5-7pm • Gibson Senior Center, North Conway. In collaboration with Clergy of the Eastern Slope and First Church of North Conway’s Missions Team, screening the film “404 Not Found” that highlights the homeless youth in NH. Check out the film trailer @ 404notfoundfilm.com. Held in collaboration with Governor Sununu’s “Sleep Out”. This is a valley issue and will take a valley solution.
“Sleep Out” (Stay-Up-Late or Sleep Over at Church)
8pm, Mar 23 – 9am, Mar 24 • Jackson Community Church
For youth & chaperones. Stay late at church. Or spend the night. To be held in solidarity with Gov Sununu’s “Sleep Out” event to raise awareness about homelessness. We will stay up late at Jackson Community Church with games and worship, learn about homelessness in the valley, make civic engagement posters. If some people stay overnight, we will wake up to have breakfast together. RSVP and permission slips required.
WED, APR 4: MLK Remembrance Bell Ringing
- 6pm. • Front door of sanctuary, Jackson Community Church.
Help ring the bell 39 times in memory of Martin Luther King Jr. This is a national vigil; learn more at www.MLK50Forward.org.
SAT, APR 7: New England Youth Environmental Justice Summit
- 9am-4pm • Brookside Congregational Church, Manchester, NH
- Jackson Community Church will cover the cost of registration and attendance. $20/day. RSVP to the church asap if you plan to attend, so that we can register you. Or let us know if you register separately, but plan to attend, so we can coordinate rides and reimbursement for attendance.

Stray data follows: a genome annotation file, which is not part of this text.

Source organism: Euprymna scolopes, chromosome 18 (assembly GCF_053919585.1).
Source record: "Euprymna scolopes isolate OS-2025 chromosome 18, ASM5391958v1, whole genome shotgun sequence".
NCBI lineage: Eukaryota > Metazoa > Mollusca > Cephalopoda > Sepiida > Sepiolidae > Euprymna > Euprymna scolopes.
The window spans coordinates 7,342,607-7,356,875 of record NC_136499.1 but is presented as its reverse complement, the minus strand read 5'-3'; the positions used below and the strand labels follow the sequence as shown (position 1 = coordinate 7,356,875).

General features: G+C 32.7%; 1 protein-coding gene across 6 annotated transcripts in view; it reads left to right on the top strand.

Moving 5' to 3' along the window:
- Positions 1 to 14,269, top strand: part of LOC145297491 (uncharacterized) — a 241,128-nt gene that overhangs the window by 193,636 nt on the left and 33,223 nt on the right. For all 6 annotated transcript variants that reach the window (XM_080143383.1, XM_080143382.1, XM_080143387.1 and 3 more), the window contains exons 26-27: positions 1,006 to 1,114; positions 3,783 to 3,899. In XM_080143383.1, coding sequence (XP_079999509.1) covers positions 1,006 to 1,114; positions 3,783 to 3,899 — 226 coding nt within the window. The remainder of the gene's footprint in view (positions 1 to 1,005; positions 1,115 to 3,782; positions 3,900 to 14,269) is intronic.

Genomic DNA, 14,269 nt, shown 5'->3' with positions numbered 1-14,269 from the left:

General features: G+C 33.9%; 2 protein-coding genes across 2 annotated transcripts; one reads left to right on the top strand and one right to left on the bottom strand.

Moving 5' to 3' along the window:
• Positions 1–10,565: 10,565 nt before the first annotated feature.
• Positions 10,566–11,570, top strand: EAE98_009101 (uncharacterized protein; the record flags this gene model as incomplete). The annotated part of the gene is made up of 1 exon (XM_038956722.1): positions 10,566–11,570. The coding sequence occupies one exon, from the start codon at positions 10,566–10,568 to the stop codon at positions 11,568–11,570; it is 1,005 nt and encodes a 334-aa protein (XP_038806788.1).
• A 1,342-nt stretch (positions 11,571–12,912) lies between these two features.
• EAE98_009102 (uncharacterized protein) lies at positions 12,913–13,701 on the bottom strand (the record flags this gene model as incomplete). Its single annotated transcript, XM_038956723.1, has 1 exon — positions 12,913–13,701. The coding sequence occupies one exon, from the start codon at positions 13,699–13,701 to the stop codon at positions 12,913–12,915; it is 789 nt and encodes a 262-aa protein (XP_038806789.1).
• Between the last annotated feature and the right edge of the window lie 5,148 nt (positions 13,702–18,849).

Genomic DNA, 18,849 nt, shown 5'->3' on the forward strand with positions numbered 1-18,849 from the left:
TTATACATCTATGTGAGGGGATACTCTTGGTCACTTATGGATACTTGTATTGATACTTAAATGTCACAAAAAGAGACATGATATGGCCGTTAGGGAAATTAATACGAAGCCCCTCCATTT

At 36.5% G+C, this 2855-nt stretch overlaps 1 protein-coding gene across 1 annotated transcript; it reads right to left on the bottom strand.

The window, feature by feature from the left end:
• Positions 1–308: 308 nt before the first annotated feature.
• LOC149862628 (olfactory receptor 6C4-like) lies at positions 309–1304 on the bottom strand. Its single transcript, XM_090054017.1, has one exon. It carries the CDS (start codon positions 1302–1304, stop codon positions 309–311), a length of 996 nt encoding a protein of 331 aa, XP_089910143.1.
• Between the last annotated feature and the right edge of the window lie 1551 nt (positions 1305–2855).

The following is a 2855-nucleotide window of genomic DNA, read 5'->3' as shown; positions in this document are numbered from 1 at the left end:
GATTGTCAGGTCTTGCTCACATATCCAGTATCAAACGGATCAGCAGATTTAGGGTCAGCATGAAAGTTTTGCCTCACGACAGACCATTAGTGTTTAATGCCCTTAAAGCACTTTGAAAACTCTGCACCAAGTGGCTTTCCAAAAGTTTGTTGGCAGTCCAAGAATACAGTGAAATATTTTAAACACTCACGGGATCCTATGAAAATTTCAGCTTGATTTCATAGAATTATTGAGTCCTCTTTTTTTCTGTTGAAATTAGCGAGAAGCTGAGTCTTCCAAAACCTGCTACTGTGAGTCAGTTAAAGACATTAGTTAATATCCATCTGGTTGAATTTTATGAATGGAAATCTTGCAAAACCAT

- Rev Gail will attend summit and provide rides.
- The Summit is open to all middle school, high school and college students; as well as teachers, mentors, pastors, lay leaders and advisors: and anyone interested in acquiring tools for facing the pressing moral issue of climate change.
- Rev. Dr. Jim Antal, Massachusetts Conference Minister, UCC
- Rev. Dr. Brooks Berndt, UCC Minister for Environmental Justice
Afternoon Breakout Sessions include:
- Pam Arifian, Director, UCC Northeast Environmental Justice Center
- Marla Marcum, Founder, Climate Disobedience Center
- John Ungerleider, Professor, School of International Training
Jehann El-Bisi, PhD and Film Director, and Art Desmarais
Representatives from 350.org and other groups will lead a workshop on activism in climate change issues
SUN, APR 8: Road to Emmaus Hike
- 9am • “Road to Emmaus” Walk. Meet at church for family hike if weather permits. Indoor activities available if weather turns
Note: Additional spring youth & family schedule to be announced. Expect outdoor youth & family activities every Sunday at 9am, beginning April 22.
FRI, APR 20-MON, APR 23: Ecumenical Advocacy Days
1pm, Fri – 5pm, Mon • DoubleTree by Hilton Hotel Washington, D.C.-Crystal City, 300 Army Navy Drive, Arlington, VA.